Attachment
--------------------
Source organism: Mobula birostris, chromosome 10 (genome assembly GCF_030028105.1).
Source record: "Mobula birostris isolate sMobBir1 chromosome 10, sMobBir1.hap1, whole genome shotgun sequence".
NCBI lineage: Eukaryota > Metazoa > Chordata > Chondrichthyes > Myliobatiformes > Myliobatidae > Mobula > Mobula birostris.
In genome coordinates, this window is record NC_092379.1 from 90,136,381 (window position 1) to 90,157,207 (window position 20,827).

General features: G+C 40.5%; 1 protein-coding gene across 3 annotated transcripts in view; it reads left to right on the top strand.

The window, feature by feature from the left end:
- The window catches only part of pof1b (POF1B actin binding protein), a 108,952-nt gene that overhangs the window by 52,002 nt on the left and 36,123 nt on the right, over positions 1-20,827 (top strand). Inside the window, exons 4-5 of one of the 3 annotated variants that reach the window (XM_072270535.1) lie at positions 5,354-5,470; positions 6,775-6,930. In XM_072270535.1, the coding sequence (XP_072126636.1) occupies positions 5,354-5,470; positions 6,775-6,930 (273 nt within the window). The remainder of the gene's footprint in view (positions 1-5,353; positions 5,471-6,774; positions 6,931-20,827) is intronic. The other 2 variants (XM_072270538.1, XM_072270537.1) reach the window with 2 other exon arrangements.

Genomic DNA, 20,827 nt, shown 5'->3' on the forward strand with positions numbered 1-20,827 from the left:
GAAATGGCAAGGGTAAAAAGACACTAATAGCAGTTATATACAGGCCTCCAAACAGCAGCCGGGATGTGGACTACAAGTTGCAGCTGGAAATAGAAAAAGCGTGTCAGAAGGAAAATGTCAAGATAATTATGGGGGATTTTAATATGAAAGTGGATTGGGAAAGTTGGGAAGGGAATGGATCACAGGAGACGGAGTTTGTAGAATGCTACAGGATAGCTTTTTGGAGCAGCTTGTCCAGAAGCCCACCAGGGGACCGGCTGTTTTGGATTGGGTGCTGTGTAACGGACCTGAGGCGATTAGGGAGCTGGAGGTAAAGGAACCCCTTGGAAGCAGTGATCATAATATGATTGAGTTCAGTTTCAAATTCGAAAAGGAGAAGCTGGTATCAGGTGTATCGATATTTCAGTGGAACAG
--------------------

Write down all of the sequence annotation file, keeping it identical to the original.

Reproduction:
Source organism: Mobula birostris, chromosome 10 (genome assembly GCF_030028105.1).
Source record: "Mobula birostris isolate sMobBir1 chromosome 10, sMobBir1.hap1, whole genome shotgun sequence".
NCBI lineage: Eukaryota > Metazoa > Chordata > Chondrichthyes > Myliobatiformes > Myliobatidae > Mobula > Mobula birostris.
In genome coordinates, this window is record NC_092379.1 from 90,136,381 (window position 1) to 90,157,207 (window position 20,827).

General features: G+C 40.5%; 1 protein-coding gene across 3 annotated transcripts in view; it reads left to right on the top strand.

The window, feature by feature from the left end:
- The window catches only part of pof1b (POF1B actin binding protein), a 108,952-nt gene that overhangs the window by 52,002 nt on the left and 36,123 nt on the right, over positions 1-20,827 (top strand). Inside the window, exons 4-5 of one of the 3 annotated variants that reach the window (XM_072270535.1) lie at positions 5,354-5,470; positions 6,775-6,930. In XM_072270535.1, the coding sequence (XP_072126636.1) occupies positions 5,354-5,470; positions 6,775-6,930 (273 nt within the window). The remainder of the gene's footprint in view (positions 1-5,353; positions 5,471-6,774; positions 6,931-20,827) is intronic. The other 2 variants (XM_072270538.1, XM_072270537.1) reach the window with 2 other exon arrangements.

Genomic DNA, 20,827 nt, shown 5'->3' on the forward strand with positions numbered 1-20,827 from the left:
GAAATGGCAAGGGTAAAAAGACACTAATAGCAGTTATATACAGGCCTCCAAACAGCAGCCGGGATGTGGACTACAAGTTGCAGCTGGAAATAGAAAAAGCGTGTCAGAAGGAAAATGTCAAGATAATTATGGGGGATTTTAATATGAAAGTGGATTGGGAAAGTTGGGAAGGGAATGGATCACAGGAGACGGAGTTTGTAGAATGCTACAGGATAGCTTTTTGGAGCAGCTTGTCCAGAAGCCCACCAGGGGACCGGCTGTTTTGGATTGGGTGCTGTGTAACGGACCTGAGGCGATTAGGGAGCTGGAGGTAAAGGAACCCCTTGGAAGCAGTGATCATAATATGATTGAGTTCAGTTTCAAATTCGAAAAGGAGAAGCTGGTATCAGGTGTATCGATATTTCAGTGGAACAG